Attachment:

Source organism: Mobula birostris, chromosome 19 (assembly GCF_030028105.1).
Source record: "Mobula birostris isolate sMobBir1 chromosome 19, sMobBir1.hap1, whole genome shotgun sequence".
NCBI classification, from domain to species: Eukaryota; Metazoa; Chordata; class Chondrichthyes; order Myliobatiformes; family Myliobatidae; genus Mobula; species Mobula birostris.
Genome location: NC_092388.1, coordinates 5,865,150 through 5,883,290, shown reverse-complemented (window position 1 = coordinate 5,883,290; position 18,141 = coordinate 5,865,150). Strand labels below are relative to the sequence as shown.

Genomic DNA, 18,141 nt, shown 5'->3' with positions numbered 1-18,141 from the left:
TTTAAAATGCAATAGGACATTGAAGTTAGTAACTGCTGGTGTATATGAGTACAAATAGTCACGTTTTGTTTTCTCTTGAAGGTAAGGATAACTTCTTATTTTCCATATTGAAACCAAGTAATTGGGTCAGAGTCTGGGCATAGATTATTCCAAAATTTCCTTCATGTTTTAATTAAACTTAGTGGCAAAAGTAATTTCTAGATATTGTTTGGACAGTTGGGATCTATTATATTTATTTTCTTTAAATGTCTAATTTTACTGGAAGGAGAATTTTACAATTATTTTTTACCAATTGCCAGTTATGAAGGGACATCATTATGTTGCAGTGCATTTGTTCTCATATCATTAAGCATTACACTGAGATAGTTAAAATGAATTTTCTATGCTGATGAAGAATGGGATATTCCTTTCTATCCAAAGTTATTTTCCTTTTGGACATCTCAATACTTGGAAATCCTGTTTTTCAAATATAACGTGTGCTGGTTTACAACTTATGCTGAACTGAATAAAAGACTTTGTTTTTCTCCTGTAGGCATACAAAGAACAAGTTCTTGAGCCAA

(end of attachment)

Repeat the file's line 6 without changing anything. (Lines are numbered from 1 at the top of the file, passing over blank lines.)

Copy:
TTTAAAATGCAATAGGACATTGAAGTTAGTAACTGCTGGTGTATATGAGTACAAATAGTCACGTTTTGTTTTCTCTTGAAGGTAAGGATAACTTCTTATTTTCCATATTGAAACCAAGTAATTGGGTCAGAGTCTGGGCATAGATTATTCCAAAATTTCCTTCATGTTTTAATTAAACTTAGTGGCAAAAGTAATTTCTAGATATTGTTTGGACAGTTGGGATCTATTATATTTATTTTCTTTAAATGTCTAATTTTACTGGAAGGAGAATTTTACAATTATTTTTTACCAATTGCCAGTTATGAAGGGACATCATTATGTTGCAGTGCATTTGTTCTCATATCATTAAGCATTACACTGAGATAGTTAAAATGAATTTTCTATGCTGATGAAGAATGGGATATTCCTTTCTATCCAAAGTTATTTTCCTTTTGGACATCTCAATACTTGGAAATCCTGTTTTTCAAATATAACGTGTGCTGGTTTACAACTTATGCTGAACTGAATAAAAGACTTTGTTTTTCTCCTGTAGGCATACAAAGAACAAGTTCTTGAGCCAA